Your wasted life quantified as Candy Crush reaches its 5,000th level
Color bomb your psyche.
Seven years ago we stared blankly into our Apple iPhone 5, Nokia Lumia 920 or HTC One X+ as a new mobile drug was pumped into our brain mush. The drug was called Candy Crush and it wormed its way into our consciousness. Soon the outside world faded away as we swapped green squares, blue balls, yellow raindrops, purple things, orange eggs and red hot dogs to exciting results. The reward centers in our brains were triggered and we were hooked. Today, Candy Crush celebrates seven years with its 5,000th level milestone.
Candy Crush players have spent the equivalent of eight million years, three billion days or 73 billion hours playing since the inception of the game. That’s more life wasted than we have to waste. Sure, most of the time we’re just swiping on the toilet, but that leads to rectal destruction. Is exploding yet another color bomb or fighting with the frustration of levels designed to be near impossible, tempting you to spend on those micro-transactions, worth it?
Apparently yes. Millions of people around the world play this game incessantly, even after seven years and numerous iterations of the game. The app has been one of the top-10 highest-grossing in U.S. mobile app stores for five years running. People are addicted to Candy Crush. There is no denying that. So they’ll surely be taking an extra long bathroom break today to crush that 5,000th level.
I was one of the lucky few to quit playing this game shortly after it was first downloaded on my Motorola Droid. There was a clear and evident psychological attack presented by the game, one that I didn’t feel balanced with my daily existence. Candy Crush led the way for games to be psychologically manipulative, triggering the reward center of your brain and designed to infiltrate your subconscious, build a colorful candy house and never leave.
Last year Candy Crush was bringing in roughly $4.2 million a day, according to analysts. This is a billion-dollar franchise, celebrating five thousand levels of fucking with your brain and pulling money out of your wallet. Part of me is jealous for not becoming an app developer and designing a game that took advantage of the weaknesses of humans, while another part of me is also pissed that the other part of me didn’t do that first thing.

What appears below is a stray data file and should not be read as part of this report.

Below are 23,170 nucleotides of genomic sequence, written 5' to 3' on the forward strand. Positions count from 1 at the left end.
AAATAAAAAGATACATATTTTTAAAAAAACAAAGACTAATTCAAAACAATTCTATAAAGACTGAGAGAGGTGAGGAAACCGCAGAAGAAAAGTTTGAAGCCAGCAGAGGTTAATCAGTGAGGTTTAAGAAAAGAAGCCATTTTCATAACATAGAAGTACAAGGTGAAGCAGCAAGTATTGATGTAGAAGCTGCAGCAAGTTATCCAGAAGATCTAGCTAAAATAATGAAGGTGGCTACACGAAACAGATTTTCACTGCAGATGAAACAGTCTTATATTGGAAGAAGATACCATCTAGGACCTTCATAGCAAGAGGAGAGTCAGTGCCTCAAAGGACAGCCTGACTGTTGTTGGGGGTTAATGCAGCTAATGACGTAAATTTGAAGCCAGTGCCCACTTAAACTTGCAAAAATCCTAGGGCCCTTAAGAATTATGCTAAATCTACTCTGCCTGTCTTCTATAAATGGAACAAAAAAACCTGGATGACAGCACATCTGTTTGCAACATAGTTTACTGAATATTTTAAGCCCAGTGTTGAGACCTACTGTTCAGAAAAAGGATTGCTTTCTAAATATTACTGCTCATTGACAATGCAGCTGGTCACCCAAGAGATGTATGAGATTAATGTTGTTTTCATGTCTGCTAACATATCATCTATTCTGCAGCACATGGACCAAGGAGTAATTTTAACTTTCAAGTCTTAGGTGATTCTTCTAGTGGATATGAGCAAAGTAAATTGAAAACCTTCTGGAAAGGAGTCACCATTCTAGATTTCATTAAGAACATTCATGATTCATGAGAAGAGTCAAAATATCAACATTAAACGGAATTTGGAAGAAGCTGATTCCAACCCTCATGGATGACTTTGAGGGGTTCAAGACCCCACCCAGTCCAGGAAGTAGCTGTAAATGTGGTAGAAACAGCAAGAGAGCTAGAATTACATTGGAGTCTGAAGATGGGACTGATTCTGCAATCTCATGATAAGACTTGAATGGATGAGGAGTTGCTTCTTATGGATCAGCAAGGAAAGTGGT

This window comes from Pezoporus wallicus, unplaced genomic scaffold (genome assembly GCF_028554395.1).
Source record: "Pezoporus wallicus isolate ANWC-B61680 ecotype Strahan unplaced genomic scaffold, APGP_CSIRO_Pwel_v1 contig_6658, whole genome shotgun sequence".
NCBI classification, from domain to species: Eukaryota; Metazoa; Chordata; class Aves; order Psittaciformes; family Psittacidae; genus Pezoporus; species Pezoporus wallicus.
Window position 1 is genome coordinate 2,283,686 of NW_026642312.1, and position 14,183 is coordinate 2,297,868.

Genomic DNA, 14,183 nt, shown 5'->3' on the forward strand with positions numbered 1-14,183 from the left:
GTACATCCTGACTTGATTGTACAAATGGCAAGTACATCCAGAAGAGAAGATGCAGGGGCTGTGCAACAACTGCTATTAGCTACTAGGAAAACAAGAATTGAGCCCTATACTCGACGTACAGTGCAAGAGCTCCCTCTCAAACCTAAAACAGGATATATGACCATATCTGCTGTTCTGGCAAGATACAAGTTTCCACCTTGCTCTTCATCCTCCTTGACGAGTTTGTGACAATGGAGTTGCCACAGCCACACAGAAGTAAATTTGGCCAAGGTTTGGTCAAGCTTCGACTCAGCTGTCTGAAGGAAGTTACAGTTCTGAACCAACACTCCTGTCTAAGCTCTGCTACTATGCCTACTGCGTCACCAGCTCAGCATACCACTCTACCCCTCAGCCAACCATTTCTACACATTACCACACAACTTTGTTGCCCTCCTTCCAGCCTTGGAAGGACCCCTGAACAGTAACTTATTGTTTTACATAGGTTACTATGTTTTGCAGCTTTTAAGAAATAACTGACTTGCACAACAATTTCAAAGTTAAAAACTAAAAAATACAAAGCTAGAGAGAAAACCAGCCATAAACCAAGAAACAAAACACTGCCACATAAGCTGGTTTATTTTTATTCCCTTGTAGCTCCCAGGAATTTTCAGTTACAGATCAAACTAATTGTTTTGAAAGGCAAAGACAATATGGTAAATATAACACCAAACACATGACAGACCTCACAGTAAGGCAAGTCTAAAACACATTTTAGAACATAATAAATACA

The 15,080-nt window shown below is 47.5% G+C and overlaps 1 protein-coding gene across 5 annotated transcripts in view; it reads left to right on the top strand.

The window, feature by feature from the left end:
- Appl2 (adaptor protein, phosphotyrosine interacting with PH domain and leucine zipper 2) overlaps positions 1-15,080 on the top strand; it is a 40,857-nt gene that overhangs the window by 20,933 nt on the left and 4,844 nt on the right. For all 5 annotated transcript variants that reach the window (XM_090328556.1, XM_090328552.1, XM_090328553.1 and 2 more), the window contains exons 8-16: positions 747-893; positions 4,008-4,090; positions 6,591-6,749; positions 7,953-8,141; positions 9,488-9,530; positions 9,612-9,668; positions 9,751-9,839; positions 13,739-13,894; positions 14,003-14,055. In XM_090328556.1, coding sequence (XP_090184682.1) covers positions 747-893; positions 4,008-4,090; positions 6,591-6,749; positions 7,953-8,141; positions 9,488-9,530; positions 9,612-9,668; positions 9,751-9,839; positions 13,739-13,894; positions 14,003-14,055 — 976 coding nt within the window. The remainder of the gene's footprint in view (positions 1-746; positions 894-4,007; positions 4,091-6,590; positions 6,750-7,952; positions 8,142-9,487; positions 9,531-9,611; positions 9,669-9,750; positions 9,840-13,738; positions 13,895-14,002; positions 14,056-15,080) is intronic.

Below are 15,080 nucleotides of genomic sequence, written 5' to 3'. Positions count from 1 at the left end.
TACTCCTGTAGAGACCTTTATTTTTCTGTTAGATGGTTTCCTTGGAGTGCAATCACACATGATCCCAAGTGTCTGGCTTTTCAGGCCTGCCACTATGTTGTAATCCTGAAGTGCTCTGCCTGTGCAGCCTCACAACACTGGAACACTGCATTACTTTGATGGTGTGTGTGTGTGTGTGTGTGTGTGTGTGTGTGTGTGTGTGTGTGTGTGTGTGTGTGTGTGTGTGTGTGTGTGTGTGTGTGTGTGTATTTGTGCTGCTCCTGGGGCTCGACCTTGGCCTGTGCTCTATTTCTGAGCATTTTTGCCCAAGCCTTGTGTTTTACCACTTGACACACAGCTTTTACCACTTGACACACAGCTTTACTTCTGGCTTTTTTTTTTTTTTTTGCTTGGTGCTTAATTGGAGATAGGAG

Candy Crush and others like it are sold as a “cure” for boredom, but what we have lost sight of in this hyper-connected world is that sometimes, it’s ok to be bored
We need that blank time to reset, to reflect and meditate on our lives. Without it, we’re a constantly churning machine that eventually, will break down. We see it on Twitter every day, as people express their inability to cope with daily life, not realizing that sending that tweet contributes to the problem.
I’m not saying Candy Crush or its developer King is some sort of evil enterprise profiting off our deeply rooted psychological deficiencies, but it certainly is most of that without being too nefarious. Because we still have a choice. While addiction often leaves us thinking and feeling we don’t have a choice, we always have a choice. Sure, sometimes that choice is difficult or feels impossible, but it still exists.
So as you swipe away at that 5,000th level today, keep in mind that Candy Crush is more than some time-wasting game. It’s a profitable enterprise that manipulates your brain in order to keep you playing, keep you paying, and keep you addicted. It’s colorful and fun, but sometimes the most dangerous things are. Like clowns, Lucky Charms, coral snakes and box wine.
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